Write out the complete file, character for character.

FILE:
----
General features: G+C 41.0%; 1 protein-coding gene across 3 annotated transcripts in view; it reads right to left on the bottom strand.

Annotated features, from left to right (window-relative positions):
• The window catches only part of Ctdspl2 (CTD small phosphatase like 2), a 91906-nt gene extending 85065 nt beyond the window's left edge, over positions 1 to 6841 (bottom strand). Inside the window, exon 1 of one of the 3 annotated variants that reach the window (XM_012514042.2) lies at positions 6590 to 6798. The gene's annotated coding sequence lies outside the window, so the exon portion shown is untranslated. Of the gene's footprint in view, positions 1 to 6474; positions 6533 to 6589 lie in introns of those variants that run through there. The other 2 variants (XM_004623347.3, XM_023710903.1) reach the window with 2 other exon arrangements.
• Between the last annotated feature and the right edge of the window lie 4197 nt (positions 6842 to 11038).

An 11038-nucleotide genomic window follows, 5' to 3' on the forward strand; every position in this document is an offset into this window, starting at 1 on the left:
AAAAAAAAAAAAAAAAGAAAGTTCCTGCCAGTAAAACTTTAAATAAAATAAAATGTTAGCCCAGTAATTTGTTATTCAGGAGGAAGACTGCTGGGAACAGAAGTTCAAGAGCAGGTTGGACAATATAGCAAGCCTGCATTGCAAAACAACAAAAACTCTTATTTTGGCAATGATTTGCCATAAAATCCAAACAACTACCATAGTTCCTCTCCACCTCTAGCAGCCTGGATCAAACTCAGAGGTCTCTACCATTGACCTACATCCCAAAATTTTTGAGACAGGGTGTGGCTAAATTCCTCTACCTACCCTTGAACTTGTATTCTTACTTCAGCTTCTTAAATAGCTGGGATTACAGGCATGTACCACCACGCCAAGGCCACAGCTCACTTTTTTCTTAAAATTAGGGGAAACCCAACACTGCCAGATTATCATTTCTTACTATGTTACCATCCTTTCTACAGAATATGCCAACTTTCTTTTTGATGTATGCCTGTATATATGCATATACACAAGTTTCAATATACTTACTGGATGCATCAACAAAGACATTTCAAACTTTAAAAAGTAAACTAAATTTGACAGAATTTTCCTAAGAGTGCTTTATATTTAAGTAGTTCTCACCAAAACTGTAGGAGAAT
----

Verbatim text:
General features: G+C 41.0%; 1 protein-coding gene across 3 annotated transcripts in view; it reads right to left on the bottom strand.

Annotated features, from left to right (window-relative positions):
• The window catches only part of Ctdspl2 (CTD small phosphatase like 2), a 91906-nt gene extending 85065 nt beyond the window's left edge, over positions 1 to 6841 (bottom strand). Inside the window, exon 1 of one of the 3 annotated variants that reach the window (XM_012514042.2) lies at positions 6590 to 6798. The gene's annotated coding sequence lies outside the window, so the exon portion shown is untranslated. Of the gene's footprint in view, positions 1 to 6474; positions 6533 to 6589 lie in introns of those variants that run through there. The other 2 variants (XM_004623347.3, XM_023710903.1) reach the window with 2 other exon arrangements.
• Between the last annotated feature and the right edge of the window lie 4197 nt (positions 6842 to 11038).

An 11038-nucleotide genomic window follows, 5' to 3' on the forward strand; every position in this document is an offset into this window, starting at 1 on the left:
AAAAAAAAAAAAAAAAGAAAGTTCCTGCCAGTAAAACTTTAAATAAAATAAAATGTTAGCCCAGTAATTTGTTATTCAGGAGGAAGACTGCTGGGAACAGAAGTTCAAGAGCAGGTTGGACAATATAGCAAGCCTGCATTGCAAAACAACAAAAACTCTTATTTTGGCAATGATTTGCCATAAAATCCAAACAACTACCATAGTTCCTCTCCACCTCTAGCAGCCTGGATCAAACTCAGAGGTCTCTACCATTGACCTACATCCCAAAATTTTTGAGACAGGGTGTGGCTAAATTCCTCTACCTACCCTTGAACTTGTATTCTTACTTCAGCTTCTTAAATAGCTGGGATTACAGGCATGTACCACCACGCCAAGGCCACAGCTCACTTTTTTCTTAAAATTAGGGGAAACCCAACACTGCCAGATTATCATTTCTTACTATGTTACCATCCTTTCTACAGAATATGCCAACTTTCTTTTTGATGTATGCCTGTATATATGCATATACACAAGTTTCAATATACTTACTGGATGCATCAACAAAGACATTTCAAACTTTAAAAAGTAAACTAAATTTGACAGAATTTTCCTAAGAGTGCTTTATATTTAAGTAGTTCTCACCAAAACTGTAGGAGAAT